We're sorry but your browser is not supported by Marsh.com

For the best experience, please upgrade to a supported browser:



Ontario Car Insurance


If you currently purchase Ontario car insurance, you have the misfortune of paying the some of the highest automobile premium rates in Canada. There is clearly frustration among Ontario drivers with this situation. As a result, Ontario car insurance premiums are now commanding more attention from the provincial government, regulatory bodies, insurance organizations, brokers, and insurers alike.

So why are your auto insurance premiums so high?

The contributing factors include:

  • Fraud – According the Insurance Bureau of Canada (IBC), the losses attributable to auto insurance fraud in Ontario could be as high as $1.6 billion per year. This estimated amount likely includes fraudulent claims for accidents, injury treatment plans at for-profit medical rehabilitation clinics, charges from tow truck drivers, and work done at auto repair shops. This is not to say that even a more than a small percentage of individuals participate in fraudulent claims, however, the ones who do are clearly contributing to the problem. Of note, the insurance industry indicates that a larger than average amount of fraudulent activity has been originating from the Greater Toronto Area (GTA).
  • Medical Benefits – No-fault accident benefit claims averaged $28,978 per claim in Ontario in 2011. This compares with averages of only $3,568 in Alberta and $7,377 per claim in the Atlantic provinces. With such a large discrepancy in average benefit amounts paid, it’s not hard to see why Ontario car insurance rates are higher than in our sister provinces. For Ontario, this contributed to a $4.1 billion total cost for accident benefit and bodily injury tort claims in 2011.
  • Mediation of Benefit Claims For Minor Injuries – As part of 2010 legislation reforming Ontario car insurance, the benefit limit for minor injuries was cut from $30,000 to $3,500. Not surprisingly, this resulted in more claimants filing for mediation — at one point there was a backlog of over 30,000 claims for review due to around 80% of claims falling within the minor injury guideline and dissatisfaction with the imposed $3,500 benefit limit. This not only added to the cost of claims, but stressed a system which was not setup to handle so many mediation requests.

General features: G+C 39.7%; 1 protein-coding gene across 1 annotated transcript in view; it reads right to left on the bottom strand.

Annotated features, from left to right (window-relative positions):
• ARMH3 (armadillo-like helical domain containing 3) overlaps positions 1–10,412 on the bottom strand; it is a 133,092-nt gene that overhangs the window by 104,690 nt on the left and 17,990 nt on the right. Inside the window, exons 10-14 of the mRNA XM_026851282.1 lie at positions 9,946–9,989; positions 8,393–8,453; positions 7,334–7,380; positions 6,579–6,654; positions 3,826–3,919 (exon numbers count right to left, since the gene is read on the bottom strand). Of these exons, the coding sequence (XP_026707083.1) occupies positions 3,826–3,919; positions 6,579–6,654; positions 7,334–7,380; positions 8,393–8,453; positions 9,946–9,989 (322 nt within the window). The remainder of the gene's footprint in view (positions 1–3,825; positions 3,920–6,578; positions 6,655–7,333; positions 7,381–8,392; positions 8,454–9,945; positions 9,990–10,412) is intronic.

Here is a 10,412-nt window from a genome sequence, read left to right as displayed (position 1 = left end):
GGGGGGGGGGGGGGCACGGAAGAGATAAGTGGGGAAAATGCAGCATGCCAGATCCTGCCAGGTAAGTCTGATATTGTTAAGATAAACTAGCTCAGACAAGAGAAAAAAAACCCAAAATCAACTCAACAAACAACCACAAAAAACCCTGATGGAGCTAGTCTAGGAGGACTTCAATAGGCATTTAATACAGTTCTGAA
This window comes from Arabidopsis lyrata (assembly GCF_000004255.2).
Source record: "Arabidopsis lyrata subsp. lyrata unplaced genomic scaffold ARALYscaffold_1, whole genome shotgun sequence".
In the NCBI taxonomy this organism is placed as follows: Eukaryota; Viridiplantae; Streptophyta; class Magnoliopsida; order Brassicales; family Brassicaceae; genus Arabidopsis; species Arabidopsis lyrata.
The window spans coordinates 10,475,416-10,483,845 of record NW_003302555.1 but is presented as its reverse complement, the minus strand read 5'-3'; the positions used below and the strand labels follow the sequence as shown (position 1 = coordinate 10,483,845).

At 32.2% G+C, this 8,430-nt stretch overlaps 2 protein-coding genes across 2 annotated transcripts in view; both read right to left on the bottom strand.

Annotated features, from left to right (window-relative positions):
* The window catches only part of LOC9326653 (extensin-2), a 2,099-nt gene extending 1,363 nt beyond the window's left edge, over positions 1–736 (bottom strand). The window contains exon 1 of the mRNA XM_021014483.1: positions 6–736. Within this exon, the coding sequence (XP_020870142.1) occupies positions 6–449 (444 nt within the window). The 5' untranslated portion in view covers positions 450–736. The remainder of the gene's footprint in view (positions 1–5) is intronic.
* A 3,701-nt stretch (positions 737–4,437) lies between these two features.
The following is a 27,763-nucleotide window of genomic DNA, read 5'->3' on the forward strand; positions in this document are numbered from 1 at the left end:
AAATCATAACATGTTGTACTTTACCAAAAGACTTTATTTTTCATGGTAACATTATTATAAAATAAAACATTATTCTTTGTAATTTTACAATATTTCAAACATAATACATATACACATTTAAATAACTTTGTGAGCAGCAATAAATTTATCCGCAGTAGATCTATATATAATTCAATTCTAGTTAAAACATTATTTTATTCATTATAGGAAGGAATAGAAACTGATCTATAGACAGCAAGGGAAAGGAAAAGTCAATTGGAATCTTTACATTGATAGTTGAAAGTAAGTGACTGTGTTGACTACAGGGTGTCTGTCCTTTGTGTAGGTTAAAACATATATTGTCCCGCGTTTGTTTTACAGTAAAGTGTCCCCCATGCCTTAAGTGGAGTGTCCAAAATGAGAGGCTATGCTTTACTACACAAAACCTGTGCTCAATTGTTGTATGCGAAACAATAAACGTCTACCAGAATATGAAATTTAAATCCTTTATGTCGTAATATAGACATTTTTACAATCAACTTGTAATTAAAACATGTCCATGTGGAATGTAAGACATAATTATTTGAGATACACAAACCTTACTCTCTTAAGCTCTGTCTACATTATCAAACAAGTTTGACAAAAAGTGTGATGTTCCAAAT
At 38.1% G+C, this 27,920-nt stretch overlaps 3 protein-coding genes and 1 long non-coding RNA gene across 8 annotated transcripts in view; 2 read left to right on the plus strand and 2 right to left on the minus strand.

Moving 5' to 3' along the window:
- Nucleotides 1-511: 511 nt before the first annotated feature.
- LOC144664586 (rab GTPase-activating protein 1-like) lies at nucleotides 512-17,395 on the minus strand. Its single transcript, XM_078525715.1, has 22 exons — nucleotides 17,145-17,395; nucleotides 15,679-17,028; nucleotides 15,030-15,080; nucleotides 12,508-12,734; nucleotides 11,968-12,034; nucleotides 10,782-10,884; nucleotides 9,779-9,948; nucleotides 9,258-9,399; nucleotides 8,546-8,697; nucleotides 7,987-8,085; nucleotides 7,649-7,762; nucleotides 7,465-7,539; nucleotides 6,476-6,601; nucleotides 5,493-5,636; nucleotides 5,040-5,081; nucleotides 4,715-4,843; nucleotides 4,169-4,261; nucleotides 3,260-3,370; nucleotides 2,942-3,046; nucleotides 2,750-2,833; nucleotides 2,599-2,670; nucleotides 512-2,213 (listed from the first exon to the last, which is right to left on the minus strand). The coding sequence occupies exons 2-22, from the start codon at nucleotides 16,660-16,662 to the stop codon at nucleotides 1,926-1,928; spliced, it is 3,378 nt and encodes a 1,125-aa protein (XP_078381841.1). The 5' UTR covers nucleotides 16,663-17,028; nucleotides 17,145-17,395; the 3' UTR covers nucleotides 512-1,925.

• Insurer Profits – Consumer groups have long argued that insurer profit margins are one of the main reasons that Ontario car insurance rates are so high. However, statistics quoted by IBC do not support this conclusion. From 2008 to 2010, the insurance industry reportedly lost over $2 billion on Ontario car insurance. In 2011, the estimated insurer profit was only $233.2 million (a relatively small amount when measured against total premiums of $10.3 billion for the year). On the other hand, the Ontario Trial Lawyers Association (OTLA) has countered that the insurance industry has actually earned more than $2 billion since 2010. The OTLA maintains that insurer accounting practices distort the true earnings picture.

So, how do we fix the problem?

The recent re-election of a majority Liberal government in the province could have several implications for the future of Ontario car insurance. The Liberal legislation originally introduced in March 2014 as “The Fighting Fraud and Reducing Insurance Rates Act” proposed measures including:

  • Financial Services Commission of Ontario (FSCO) licensing of health care clinics that bill to insurers for accident rehabilitation services. These clinics must be FSCO-licensed as of Dec. 1, 2014.
  • Increased powers for the FSCO in the investigation and possible prosecution of fraud cases. This would be in addition to setting up a provincial fraud investigation unit.
  • Proposed rule changes intended to:
    • Expedite the settlement of disputed insurance claims.
    • Help cut legal fees and other costs insurance companies must pay.
  • Reducing the amount of interest rate paid on prejudgment accident pain and suffering claims from 5% to the “market rate.”

These measures are squarely aimed at helping to fully implement a sustainable decrease in Ontario car insurance rates. As of July 2014, Ontario car insurance rates have decreased by an average of 4.66%. Provincial Finance Minister Charles Sousa has stated the government is on track to meet a two-year promise to drop average car insurance rates in Ontario by 15%.